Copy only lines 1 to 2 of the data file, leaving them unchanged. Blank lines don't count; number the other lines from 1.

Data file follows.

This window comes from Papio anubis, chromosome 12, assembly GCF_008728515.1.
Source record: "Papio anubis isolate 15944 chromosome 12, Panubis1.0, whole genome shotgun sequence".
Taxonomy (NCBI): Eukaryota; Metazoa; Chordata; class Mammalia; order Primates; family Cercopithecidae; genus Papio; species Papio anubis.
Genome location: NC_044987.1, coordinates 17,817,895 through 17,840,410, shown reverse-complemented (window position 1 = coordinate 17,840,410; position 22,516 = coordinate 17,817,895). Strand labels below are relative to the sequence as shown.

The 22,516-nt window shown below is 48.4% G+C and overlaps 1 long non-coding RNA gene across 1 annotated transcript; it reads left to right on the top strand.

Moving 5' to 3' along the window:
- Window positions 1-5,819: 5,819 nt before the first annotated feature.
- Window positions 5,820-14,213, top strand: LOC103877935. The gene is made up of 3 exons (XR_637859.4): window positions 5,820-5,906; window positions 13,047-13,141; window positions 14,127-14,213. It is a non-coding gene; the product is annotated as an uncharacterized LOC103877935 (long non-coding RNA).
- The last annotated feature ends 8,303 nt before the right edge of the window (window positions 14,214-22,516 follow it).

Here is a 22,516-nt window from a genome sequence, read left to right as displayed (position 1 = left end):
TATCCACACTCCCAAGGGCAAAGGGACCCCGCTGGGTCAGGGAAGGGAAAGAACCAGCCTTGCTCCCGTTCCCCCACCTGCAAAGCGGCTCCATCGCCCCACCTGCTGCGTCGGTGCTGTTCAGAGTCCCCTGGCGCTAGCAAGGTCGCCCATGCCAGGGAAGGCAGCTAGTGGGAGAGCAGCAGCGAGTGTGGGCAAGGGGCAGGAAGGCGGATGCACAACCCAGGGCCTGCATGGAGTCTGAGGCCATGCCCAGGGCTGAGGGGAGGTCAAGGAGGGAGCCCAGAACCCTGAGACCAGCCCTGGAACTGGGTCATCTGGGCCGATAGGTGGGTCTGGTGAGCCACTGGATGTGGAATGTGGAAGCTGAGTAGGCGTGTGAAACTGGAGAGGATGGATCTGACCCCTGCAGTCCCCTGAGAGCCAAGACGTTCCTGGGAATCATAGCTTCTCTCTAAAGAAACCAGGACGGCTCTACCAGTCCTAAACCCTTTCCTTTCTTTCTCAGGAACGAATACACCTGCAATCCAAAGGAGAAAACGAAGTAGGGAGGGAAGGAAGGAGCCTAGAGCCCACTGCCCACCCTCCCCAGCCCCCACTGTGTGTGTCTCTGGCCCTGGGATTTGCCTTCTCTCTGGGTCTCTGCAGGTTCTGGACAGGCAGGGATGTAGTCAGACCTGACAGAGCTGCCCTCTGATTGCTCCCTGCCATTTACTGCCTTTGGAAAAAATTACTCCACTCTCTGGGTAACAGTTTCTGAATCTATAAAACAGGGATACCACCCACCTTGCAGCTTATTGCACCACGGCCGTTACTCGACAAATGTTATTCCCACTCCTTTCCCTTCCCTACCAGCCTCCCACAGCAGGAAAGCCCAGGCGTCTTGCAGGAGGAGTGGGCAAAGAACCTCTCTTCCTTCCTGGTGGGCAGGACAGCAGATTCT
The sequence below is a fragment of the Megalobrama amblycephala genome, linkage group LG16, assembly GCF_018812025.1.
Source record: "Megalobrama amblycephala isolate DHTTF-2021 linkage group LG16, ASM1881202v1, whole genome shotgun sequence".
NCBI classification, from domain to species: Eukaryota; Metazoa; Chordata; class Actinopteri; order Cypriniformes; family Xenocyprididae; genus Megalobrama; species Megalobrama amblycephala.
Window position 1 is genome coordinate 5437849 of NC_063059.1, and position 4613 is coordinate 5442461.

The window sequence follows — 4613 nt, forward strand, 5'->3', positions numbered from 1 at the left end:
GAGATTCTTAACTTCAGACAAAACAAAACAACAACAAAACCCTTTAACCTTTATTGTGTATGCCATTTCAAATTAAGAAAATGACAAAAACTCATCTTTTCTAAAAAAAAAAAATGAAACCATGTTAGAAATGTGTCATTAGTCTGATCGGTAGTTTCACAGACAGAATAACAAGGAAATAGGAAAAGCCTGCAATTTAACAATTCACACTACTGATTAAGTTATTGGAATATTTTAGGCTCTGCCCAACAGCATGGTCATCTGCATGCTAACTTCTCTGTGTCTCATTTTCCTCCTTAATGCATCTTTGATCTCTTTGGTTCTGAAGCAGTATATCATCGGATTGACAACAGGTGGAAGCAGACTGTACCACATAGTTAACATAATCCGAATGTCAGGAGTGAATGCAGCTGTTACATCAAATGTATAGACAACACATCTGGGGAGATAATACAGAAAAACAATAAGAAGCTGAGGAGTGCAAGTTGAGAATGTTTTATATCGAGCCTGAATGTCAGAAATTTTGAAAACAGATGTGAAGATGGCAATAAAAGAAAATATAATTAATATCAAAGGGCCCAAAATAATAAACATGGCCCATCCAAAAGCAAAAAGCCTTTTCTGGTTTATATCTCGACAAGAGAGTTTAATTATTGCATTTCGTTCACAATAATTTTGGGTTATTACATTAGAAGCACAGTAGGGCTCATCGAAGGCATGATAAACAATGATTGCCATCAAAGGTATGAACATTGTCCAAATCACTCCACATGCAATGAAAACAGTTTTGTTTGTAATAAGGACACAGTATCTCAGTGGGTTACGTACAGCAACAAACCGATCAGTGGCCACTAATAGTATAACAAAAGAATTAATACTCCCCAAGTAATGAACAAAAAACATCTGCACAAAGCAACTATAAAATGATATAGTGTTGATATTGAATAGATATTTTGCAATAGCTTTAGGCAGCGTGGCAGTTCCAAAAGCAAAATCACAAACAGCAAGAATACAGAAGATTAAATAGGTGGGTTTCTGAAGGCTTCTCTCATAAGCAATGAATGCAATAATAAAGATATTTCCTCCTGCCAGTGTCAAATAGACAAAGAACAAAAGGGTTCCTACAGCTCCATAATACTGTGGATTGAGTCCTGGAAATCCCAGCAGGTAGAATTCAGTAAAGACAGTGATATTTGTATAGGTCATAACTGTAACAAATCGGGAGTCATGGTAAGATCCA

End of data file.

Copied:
This window comes from Papio anubis, chromosome 12, assembly GCF_008728515.1.
Source record: "Papio anubis isolate 15944 chromosome 12, Panubis1.0, whole genome shotgun sequence".